So you’re serious about picking up this hobby/sport? Well take it from me, as an amateur golfer, there are certainly things that I wish I would have known before I started playing. Here are some “Myths for Beginner Golfers” that I’d like to dispell:

1. You need your own set of Golf Clubs.
While this may seem odd, do not run out and buy a starter set of clubs for few hundred bucks at a Sporting Goods store. As a newbie, you will need to experiment and test out what works best for you. Before going out to the driving range or course for the first few times:
a. Borrow clubs from a family, friend, or neighbor. They’ll be excited at the prospect that you’re interested in picking up the game.
b. Rent clubs from the golf course you’re playing at. This way, if you end up hating the sport, you won’t have a shiny new set of clubs that serve as a reminder of your attempts at golfing glory.

2. If you do buy clubs, you need a new complete set.oldgolfclubs
After a few times playing, you may get the ‘golfing bug’ and realize that you are serious about this golfing thing. If you are, I would recommend NOT BUYING a new, complete set of clubs. I would recommend instead, to go to your local golf course pro shop, preferably a place that sells USED golf clubs and equipment. I would invest in the following clubs:
– 3 Wood, 5 Wood, 5 Iron, 7 Iron, 9 Iron, a (P) pitching wedge, and a putter to start. These are the clubs you will learn your swing on. Don’t buy a Driver yet, trust me, it will save you a lot of headache. Use your 3 Wood as your “driver”, as it is an easier club to hit.

titleist3. Get the best golf balls you can buy.
Again, you will be tempted to buy those shiny Titleist Pro V1’s or Callaway Tour i’s, but don’t. You are not ready to hit these types of balls, and since you’ll be “losing” balls as you learn the game, that would be a costly choice. See if your local Pro Shop has “used balls”, usually for $1 each, or you can buy them online. Buy 12 to start and continue to just hit used balls until you find yourself losing balls at a much slower rate 🙂 Golfing expos are a great place to get used balls cheap!

4. Practice makes perfect.
When I first started golfing, I would spend every free moment I had going to the driving range and hitting balls. What I knew my whole life was that “practice made perfect”. This is completely false for golf… kind of. What I didn’t realize is that my ‘practice’ was not the type of practice I needed. Essentially, with every driving range session I had, I was reinforcing bad habits and techniques that I ‘thought’ worked. This type of practice made my initial golf game so bad, I almost quit because I wasn’t getting better, only worse.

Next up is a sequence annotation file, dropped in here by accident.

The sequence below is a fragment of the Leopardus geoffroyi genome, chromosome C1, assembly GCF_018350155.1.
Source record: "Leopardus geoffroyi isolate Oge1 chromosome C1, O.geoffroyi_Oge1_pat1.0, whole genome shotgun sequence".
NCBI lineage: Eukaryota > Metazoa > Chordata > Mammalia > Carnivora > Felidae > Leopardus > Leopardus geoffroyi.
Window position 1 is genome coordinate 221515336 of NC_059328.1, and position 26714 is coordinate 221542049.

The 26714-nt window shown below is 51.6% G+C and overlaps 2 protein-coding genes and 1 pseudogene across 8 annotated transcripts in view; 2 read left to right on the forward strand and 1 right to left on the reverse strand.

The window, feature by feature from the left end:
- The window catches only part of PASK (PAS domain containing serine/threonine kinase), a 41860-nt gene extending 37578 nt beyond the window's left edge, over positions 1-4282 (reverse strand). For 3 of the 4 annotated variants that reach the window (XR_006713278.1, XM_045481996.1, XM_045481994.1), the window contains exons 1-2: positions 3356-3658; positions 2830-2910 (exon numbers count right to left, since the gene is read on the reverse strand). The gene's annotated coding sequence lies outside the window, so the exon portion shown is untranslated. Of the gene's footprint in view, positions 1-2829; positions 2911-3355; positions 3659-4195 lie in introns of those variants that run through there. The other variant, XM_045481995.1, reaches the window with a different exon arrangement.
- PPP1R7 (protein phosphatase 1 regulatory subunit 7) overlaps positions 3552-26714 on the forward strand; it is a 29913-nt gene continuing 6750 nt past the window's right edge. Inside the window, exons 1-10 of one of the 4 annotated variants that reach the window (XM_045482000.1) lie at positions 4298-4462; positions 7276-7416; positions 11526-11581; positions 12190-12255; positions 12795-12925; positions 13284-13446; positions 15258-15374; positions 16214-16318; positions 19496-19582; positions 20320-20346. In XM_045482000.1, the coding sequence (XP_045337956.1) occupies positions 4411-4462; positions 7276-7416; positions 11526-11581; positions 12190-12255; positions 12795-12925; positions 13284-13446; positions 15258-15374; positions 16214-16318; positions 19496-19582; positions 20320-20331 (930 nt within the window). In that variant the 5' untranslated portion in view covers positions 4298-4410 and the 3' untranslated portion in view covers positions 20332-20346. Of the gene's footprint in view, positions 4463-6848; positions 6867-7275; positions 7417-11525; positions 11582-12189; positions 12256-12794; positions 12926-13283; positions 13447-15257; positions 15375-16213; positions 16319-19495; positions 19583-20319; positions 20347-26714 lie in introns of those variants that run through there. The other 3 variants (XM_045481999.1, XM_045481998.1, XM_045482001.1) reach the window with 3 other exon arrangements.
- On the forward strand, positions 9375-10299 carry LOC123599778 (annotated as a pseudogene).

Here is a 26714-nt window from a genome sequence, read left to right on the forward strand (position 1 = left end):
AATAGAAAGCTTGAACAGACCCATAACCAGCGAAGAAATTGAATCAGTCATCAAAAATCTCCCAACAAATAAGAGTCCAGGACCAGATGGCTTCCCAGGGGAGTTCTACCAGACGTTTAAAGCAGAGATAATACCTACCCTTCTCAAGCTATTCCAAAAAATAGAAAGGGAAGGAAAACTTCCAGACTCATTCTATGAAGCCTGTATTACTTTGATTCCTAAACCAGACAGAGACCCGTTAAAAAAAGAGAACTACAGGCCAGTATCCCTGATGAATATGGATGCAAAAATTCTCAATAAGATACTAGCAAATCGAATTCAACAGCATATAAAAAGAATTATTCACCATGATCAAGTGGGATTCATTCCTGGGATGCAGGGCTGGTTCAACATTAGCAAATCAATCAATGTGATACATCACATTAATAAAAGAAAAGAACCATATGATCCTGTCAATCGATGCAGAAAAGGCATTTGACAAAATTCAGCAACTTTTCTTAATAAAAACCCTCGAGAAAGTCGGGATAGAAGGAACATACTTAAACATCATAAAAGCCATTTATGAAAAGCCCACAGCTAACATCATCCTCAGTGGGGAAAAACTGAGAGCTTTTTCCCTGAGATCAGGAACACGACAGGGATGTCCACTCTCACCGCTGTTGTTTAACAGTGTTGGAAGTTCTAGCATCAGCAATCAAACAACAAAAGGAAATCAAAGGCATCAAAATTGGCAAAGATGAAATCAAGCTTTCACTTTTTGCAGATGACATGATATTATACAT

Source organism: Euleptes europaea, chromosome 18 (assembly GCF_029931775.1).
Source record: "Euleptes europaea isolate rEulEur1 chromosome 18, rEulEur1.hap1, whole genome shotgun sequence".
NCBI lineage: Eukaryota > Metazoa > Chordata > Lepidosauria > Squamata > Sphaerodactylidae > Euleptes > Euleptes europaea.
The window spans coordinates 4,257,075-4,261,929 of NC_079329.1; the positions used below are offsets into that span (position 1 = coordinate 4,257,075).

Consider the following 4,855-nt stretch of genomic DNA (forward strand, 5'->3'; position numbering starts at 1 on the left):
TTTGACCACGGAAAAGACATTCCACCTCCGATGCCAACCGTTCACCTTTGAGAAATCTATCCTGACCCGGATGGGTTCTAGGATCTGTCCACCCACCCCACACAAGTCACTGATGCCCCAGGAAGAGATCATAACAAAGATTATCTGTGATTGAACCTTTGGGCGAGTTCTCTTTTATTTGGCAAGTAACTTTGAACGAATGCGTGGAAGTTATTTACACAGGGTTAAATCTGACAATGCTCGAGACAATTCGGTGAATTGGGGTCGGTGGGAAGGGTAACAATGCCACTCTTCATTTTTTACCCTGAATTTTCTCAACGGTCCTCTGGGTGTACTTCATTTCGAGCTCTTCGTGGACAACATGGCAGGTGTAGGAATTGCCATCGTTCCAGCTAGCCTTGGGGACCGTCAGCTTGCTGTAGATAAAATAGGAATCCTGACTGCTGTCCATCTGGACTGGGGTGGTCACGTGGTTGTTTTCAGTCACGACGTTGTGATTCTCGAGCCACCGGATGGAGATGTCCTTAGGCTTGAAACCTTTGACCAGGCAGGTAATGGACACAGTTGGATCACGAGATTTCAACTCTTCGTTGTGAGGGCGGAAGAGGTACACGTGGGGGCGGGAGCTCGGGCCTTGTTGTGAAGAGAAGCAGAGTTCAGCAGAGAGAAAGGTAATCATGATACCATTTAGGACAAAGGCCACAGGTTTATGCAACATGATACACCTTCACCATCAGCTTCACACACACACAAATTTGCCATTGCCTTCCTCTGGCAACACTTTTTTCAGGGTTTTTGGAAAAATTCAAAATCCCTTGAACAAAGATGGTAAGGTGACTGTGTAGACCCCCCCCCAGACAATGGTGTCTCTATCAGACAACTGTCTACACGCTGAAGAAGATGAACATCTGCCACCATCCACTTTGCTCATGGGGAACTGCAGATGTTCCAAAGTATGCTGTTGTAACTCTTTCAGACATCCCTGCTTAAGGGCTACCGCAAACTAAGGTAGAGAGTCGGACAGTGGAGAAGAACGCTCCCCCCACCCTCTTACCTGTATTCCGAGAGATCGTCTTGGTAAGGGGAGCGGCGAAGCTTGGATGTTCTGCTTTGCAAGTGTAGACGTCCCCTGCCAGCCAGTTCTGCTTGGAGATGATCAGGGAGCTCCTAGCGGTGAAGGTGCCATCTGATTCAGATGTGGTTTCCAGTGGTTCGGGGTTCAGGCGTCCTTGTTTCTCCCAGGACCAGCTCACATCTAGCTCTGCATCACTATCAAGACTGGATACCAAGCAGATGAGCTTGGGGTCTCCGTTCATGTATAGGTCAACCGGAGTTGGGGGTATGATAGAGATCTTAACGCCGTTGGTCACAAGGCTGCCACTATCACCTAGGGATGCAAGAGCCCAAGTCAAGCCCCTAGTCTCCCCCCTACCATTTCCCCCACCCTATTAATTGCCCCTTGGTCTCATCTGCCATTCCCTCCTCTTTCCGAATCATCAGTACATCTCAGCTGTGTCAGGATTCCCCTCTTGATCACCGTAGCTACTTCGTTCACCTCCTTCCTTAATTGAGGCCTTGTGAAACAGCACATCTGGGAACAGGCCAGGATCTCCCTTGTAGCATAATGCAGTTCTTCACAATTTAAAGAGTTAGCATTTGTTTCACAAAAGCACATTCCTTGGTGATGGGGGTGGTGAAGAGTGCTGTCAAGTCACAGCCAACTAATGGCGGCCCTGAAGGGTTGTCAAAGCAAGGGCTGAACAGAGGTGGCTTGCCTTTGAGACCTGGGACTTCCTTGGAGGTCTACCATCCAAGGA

If you’re sergolfproious about being somewhat decent in golf, get a lesson or two from your local professional. Costs may vary, but it is a worth while investment in your game… and sanity! I would prioritize lessons in the following order:
a. “The Anatomy of the Golf Swing”
b. “Chipping/Putting”
c. “Hitting Your Irons”
d. “Golf Course Management”
e. “Hitting your Woods (Driver, 3 and 5)”

Practice from professional lessons will make your game better 🙂

5. Success = Par
Do not let “Par” ruin your first few rounds of golf. As a matter of fact, until you get a few rounds of 18 under your belt, don’t even keep score. Allow yourself to swing the golf club, enjoy the scenery, and the people around you. Once you get the hang of the game, then you can start keeping tabs of your total number of strokes. Focus initially on “Breaking 100”, or scoring below 100. Most amateur golfers never achieve this task. After you’ve broken 100 a few times, create a golf “bucket list” of things you want to accomplish while playing the game. Let these be your measurements of success.

Above all, have fun in the process! If you need a recommendation on a “must read” book as you begin your golfing journey, read “Harvey Penick’s Little Red Book”. It is the best book to read for anyone picking up this fantastic game!


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